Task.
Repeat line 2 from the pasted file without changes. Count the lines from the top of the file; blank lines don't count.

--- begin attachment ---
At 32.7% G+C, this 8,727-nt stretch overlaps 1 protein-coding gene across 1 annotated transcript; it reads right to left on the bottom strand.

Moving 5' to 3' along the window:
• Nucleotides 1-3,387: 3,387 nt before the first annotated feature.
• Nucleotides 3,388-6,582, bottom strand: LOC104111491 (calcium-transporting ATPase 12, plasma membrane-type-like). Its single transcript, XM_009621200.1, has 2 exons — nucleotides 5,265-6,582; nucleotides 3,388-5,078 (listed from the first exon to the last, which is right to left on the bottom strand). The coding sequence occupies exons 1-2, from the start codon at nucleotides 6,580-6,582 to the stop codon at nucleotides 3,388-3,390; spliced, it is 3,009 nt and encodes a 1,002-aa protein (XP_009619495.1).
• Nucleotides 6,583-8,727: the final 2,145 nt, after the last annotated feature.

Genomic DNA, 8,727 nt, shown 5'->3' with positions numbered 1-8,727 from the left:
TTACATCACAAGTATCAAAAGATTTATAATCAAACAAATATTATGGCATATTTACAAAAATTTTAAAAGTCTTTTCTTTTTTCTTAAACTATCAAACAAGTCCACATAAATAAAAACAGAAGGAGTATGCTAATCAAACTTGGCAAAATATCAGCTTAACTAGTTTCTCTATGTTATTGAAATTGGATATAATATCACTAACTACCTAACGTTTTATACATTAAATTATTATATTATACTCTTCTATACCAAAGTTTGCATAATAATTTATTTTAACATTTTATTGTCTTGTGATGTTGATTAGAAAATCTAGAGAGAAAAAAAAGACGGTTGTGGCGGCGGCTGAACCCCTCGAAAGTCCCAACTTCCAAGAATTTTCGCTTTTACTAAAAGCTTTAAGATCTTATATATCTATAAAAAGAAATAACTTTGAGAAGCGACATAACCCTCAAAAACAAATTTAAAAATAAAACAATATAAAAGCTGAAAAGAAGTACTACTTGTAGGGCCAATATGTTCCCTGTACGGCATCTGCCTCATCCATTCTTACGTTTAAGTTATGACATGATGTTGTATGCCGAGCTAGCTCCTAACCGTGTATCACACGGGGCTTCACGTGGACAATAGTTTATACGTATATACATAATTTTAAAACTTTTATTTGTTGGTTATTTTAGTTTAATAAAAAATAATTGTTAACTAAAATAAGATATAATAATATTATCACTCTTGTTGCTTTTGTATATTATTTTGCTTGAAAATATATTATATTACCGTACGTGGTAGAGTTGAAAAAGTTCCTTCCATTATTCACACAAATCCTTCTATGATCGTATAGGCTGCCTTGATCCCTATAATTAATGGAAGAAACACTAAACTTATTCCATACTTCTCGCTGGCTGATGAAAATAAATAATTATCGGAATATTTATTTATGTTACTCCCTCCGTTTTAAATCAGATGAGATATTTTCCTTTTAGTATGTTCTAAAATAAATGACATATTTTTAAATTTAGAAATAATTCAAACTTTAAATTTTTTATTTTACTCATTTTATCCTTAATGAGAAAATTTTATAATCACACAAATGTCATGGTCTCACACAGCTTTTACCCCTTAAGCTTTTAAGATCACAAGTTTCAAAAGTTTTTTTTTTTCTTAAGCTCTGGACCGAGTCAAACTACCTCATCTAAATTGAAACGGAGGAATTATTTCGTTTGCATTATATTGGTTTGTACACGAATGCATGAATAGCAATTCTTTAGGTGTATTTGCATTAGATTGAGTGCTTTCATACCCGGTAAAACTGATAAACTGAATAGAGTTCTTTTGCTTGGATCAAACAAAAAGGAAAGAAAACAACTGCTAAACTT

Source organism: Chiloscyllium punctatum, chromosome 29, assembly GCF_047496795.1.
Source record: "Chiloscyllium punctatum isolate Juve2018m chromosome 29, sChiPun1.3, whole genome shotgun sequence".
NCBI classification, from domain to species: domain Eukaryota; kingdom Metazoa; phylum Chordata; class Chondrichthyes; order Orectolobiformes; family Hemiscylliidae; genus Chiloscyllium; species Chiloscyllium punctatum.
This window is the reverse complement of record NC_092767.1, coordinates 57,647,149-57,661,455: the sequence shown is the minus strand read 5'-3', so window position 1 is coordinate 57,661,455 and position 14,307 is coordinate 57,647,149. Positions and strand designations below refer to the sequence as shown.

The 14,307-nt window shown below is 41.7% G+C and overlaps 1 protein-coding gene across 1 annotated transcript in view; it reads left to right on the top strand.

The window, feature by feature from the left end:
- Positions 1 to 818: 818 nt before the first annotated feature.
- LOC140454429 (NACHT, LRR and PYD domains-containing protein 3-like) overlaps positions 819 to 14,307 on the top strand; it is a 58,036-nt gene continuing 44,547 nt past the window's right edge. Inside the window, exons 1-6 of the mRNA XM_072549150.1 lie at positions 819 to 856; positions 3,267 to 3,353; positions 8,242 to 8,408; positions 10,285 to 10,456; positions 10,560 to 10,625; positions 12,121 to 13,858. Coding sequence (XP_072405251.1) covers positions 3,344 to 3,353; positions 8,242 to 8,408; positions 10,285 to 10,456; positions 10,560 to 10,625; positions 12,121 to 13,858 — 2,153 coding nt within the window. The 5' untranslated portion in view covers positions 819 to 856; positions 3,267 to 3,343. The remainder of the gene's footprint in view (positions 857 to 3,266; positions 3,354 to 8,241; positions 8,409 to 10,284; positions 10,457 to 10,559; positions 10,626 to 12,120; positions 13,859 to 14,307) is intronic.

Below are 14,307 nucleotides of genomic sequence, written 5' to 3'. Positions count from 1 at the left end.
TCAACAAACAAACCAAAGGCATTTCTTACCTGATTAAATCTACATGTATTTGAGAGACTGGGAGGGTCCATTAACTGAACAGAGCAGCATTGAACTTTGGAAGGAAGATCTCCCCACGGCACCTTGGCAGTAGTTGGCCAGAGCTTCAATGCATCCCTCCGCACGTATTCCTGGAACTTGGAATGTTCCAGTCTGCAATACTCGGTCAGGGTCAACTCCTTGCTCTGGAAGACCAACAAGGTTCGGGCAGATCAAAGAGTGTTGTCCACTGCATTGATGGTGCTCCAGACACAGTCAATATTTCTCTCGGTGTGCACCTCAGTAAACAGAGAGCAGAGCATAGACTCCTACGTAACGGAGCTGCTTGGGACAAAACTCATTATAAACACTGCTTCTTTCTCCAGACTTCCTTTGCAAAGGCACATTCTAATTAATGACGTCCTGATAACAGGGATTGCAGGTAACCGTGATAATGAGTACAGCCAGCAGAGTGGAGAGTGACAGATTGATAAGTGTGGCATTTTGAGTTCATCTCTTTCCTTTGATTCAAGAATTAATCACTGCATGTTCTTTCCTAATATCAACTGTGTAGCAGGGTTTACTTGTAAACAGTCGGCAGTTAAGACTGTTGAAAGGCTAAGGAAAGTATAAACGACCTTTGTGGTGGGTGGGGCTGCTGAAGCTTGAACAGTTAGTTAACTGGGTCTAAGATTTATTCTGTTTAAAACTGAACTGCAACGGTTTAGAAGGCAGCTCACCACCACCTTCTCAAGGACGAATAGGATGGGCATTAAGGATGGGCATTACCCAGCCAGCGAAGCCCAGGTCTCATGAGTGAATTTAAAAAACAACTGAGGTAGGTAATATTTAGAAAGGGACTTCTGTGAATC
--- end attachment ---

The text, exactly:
Moving 5' to 3' along the window: